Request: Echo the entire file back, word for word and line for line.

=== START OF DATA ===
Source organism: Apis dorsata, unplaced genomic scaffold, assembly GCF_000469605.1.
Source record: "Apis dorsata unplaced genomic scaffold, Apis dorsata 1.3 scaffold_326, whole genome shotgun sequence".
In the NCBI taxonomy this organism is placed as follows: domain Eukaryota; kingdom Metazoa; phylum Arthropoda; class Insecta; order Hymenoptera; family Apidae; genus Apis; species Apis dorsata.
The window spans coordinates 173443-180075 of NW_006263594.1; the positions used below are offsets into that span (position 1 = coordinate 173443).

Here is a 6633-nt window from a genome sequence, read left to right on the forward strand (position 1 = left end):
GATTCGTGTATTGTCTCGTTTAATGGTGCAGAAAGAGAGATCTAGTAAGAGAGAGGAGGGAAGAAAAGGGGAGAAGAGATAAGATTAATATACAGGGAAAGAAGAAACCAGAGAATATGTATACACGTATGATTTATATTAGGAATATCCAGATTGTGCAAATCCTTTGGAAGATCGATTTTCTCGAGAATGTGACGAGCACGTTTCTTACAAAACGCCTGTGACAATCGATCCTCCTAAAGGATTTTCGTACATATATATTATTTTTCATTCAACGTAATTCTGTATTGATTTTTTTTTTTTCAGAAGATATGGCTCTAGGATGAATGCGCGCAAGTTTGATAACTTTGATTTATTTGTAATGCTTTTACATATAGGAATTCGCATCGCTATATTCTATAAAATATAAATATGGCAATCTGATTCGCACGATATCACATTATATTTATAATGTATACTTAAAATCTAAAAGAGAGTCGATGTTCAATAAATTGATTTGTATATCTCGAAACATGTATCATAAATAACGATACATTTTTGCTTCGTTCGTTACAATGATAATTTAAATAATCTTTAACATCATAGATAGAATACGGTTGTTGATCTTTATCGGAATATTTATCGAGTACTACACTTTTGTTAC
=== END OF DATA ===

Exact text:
Source organism: Apis dorsata, unplaced genomic scaffold, assembly GCF_000469605.1.
Source record: "Apis dorsata unplaced genomic scaffold, Apis dorsata 1.3 scaffold_326, whole genome shotgun sequence".
In the NCBI taxonomy this organism is placed as follows: domain Eukaryota; kingdom Metazoa; phylum Arthropoda; class Insecta; order Hymenoptera; family Apidae; genus Apis; species Apis dorsata.
The window spans coordinates 173443-180075 of NW_006263594.1; the positions used below are offsets into that span (position 1 = coordinate 173443).

Here is a 6633-nt window from a genome sequence, read left to right on the forward strand (position 1 = left end):
GATTCGTGTATTGTCTCGTTTAATGGTGCAGAAAGAGAGATCTAGTAAGAGAGAGGAGGGAAGAAAAGGGGAGAAGAGATAAGATTAATATACAGGGAAAGAAGAAACCAGAGAATATGTATACACGTATGATTTATATTAGGAATATCCAGATTGTGCAAATCCTTTGGAAGATCGATTTTCTCGAGAATGTGACGAGCACGTTTCTTACAAAACGCCTGTGACAATCGATCCTCCTAAAGGATTTTCGTACATATATATTATTTTTCATTCAACGTAATTCTGTATTGATTTTTTTTTTTTCAGAAGATATGGCTCTAGGATGAATGCGCGCAAGTTTGATAACTTTGATTTATTTGTAATGCTTTTACATATAGGAATTCGCATCGCTATATTCTATAAAATATAAATATGGCAATCTGATTCGCACGATATCACATTATATTTATAATGTATACTTAAAATCTAAAAGAGAGTCGATGTTCAATAAATTGATTTGTATATCTCGAAACATGTATCATAAATAACGATACATTTTTGCTTCGTTCGTTACAATGATAATTTAAATAATCTTTAACATCATAGATAGAATACGGTTGTTGATCTTTATCGGAATATTTATCGAGTACTACACTTTTGTTAC